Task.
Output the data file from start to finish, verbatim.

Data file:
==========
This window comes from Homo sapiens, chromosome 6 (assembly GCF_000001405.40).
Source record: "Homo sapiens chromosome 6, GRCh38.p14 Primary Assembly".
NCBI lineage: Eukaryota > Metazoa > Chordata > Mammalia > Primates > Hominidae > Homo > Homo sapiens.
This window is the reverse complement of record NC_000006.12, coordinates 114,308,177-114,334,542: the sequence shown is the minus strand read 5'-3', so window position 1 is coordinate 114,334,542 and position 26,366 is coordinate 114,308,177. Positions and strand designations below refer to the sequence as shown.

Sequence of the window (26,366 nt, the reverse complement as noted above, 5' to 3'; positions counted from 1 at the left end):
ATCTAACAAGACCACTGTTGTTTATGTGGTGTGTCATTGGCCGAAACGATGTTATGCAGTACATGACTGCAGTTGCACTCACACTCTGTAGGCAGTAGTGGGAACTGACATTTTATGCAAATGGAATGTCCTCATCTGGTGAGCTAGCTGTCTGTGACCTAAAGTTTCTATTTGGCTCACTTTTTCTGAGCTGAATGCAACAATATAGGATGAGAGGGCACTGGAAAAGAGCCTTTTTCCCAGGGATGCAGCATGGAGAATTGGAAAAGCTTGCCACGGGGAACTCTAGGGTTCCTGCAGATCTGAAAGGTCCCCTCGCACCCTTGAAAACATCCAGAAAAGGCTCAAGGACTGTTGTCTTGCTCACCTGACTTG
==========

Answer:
This window comes from Homo sapiens, chromosome 6 (assembly GCF_000001405.40).
Source record: "Homo sapiens chromosome 6, GRCh38.p14 Primary Assembly".
NCBI lineage: Eukaryota > Metazoa > Chordata > Mammalia > Primates > Hominidae > Homo > Homo sapiens.
This window is the reverse complement of record NC_000006.12, coordinates 114,308,177-114,334,542: the sequence shown is the minus strand read 5'-3', so window position 1 is coordinate 114,334,542 and position 26,366 is coordinate 114,308,177. Positions and strand designations below refer to the sequence as shown.

Sequence of the window (26,366 nt, the reverse complement as noted above, 5' to 3'; positions counted from 1 at the left end):
ATCTAACAAGACCACTGTTGTTTATGTGGTGTGTCATTGGCCGAAACGATGTTATGCAGTACATGACTGCAGTTGCACTCACACTCTGTAGGCAGTAGTGGGAACTGACATTTTATGCAAATGGAATGTCCTCATCTGGTGAGCTAGCTGTCTGTGACCTAAAGTTTCTATTTGGCTCACTTTTTCTGAGCTGAATGCAACAATATAGGATGAGAGGGCACTGGAAAAGAGCCTTTTTCCCAGGGATGCAGCATGGAGAATTGGAAAAGCTTGCCACGGGGAACTCTAGGGTTCCTGCAGATCTGAAAGGTCCCCTCGCACCCTTGAAAACATCCAGAAAAGGCTCAAGGACTGTTGTCTTGCTCACCTGACTTG